Nokia aims to take guesswork out of 5G business plans

Just in time for the Brooklyn 5G Summit, Nokia says it has developed an advanced 5G simulation and analysis tool to explore potential business and use cases for 5G.

Although 5G standards have yet to be finalized, general agreement exists across the industry about key enabling technologies, the architecture and deployment scenarios, and Nokia figures that’s enough to run with in terms of analyzing the business cases.

In one scenario, Nokia is looking at the opportunity for service providers to offer massive broadband access to homes in areas where conventional fiber-to-the-home (FTTH) is difficult or expensive to deploy. That’s the first type of use case that Verizon is pursuing, with a trial underway in 11 U.S. markets.

RELATED: Verizon to begin 5G pilot in 1H 2017 in Atlanta, Denver, Seattle and more

Nokia’s analysis for one European service provider involved a Nokia 5G solution using millimeter wave spectrum, allowing each base station to serve tens of households. The 5G short-range fixed wireless access is expected to sustain 1 Gbps per household in the downlink.

Nokia’ analysis found that a service provider offering “5G to the home” will break even after four years if the monthly average revenue per user remains above $42.

In another use case, Nokia’s modeling found that 5G events and hotspots, in locations such as stadiums, have a one-year payback period depending on the number of events held at the location, with at least five events per month required to ensure a profitable business case. In this use case, a service provider, for example, could offer multiple camera views and virtual reality to spectators at a major sporting event.

Nokia says these types of services can only be served through 5G; the kinds of high density users and extreme throughput and latency demands can’t realistically be met with Wi-Fi or LTE. “Only 5G can support more than 500 users per cell, provide high cell edge performance for an acceptable quality of experience and deliver an end-to-end latency of less than 5 ms to avoid virtual reality motion sickness,” according to a Nokia white paper.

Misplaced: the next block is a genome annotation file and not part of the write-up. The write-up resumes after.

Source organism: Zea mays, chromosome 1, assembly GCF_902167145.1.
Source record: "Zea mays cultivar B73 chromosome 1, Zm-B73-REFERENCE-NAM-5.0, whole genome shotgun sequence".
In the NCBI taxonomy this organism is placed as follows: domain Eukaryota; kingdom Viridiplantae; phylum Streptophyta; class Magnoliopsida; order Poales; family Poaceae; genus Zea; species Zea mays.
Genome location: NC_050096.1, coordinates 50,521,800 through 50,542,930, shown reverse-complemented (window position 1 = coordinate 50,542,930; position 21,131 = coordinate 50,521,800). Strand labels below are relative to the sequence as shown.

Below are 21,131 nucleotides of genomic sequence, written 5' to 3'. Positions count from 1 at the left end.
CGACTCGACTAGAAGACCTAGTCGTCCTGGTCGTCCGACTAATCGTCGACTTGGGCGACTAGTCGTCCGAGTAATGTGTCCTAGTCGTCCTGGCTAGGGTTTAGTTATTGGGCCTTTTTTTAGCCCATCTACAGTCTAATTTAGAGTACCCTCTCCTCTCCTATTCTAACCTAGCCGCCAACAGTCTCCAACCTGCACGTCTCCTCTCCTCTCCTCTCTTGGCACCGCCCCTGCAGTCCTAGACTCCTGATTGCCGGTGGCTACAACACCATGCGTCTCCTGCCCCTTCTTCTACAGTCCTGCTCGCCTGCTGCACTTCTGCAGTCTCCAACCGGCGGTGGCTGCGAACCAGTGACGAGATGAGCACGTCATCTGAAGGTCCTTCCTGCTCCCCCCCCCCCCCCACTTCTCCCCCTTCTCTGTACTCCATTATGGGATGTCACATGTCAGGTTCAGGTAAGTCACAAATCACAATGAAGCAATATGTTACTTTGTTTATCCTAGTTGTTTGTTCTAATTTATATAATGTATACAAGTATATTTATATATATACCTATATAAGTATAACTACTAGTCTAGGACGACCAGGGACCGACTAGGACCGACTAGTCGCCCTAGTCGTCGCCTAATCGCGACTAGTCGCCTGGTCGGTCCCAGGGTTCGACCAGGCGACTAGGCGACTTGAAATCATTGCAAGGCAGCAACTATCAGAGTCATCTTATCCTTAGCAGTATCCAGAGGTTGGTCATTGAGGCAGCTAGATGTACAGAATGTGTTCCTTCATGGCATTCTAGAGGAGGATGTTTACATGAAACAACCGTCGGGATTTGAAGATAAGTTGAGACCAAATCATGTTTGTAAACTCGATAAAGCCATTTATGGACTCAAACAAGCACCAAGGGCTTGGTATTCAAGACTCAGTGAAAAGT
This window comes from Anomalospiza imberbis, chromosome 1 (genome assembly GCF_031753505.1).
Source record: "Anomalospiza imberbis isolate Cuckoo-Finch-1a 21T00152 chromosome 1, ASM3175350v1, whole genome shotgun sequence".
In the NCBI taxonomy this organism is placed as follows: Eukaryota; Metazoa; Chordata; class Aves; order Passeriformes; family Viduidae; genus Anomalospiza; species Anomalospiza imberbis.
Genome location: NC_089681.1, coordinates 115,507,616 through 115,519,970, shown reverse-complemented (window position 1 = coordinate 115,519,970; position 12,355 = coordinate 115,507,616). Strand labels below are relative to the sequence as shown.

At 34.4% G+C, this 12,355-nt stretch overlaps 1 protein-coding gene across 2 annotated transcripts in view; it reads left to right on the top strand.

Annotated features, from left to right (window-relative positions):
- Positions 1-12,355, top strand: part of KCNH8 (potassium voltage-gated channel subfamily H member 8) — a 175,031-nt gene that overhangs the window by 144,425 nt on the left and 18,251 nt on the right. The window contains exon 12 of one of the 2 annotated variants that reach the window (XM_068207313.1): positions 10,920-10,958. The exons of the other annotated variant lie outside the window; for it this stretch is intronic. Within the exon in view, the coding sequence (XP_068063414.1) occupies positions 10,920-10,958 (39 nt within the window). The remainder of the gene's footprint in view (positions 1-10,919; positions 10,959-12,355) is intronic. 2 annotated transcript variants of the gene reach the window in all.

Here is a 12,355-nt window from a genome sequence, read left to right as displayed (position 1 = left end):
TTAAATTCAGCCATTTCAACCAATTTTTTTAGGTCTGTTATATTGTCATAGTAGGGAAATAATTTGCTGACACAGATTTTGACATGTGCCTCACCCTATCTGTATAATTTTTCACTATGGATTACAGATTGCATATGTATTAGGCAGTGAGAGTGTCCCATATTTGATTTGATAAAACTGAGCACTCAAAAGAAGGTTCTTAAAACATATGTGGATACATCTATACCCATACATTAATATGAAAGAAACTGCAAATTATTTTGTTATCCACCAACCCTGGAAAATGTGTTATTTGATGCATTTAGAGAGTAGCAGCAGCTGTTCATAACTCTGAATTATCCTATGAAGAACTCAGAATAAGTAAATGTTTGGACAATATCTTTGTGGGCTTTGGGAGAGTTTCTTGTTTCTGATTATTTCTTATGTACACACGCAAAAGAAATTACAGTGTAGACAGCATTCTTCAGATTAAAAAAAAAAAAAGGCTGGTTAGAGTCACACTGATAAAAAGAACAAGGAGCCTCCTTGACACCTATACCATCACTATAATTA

Nokia also took a look at truck “platooning,” which is where several trucks travel in a tightly-knit, automatically controlled convoy behind a lead human-driven vehicle, thereby reducing congestion on roads and cutting transport costs for logistics companies.

Small platoons are possible using LTE and multi-access edge computing (MEC)—however, longer platoons are more cost-effective and require 5G technologies. Platooning also will become an integral part of the connected vehicle future enabled by 5G that will also include infotainment, telematics and assisted driving, ultimately leading to autonomous driving, according to the white paper.

Nokia’s analysis of how 5G will perform in real networks also found that it can:

  • Increase capacity by 40 times compared to 4G, making it the only commercially viable technology for the delivery of a true immersive VR video experience to massive numbers of subscribers in high-attendance venues
  • Substantially reduce the cost-per-device in a smart city deployment handling millions of connected devices, including IoT sensors
  • Deliver the "99.999% reliability" and low-latency at-scale required in an Industry 4.0 environment

Nokia is co-host, with NYU Wireless, of the Brooklyn 5G Summit, which runs April 19-21 and will be livestreamed by IEEE Communications Society. This year’s theme is “How Close is 5G to Commercial Reality” and features representatives from Nokia, Verizon, National Instruments, Intel, Qualcomm, the FCC and more.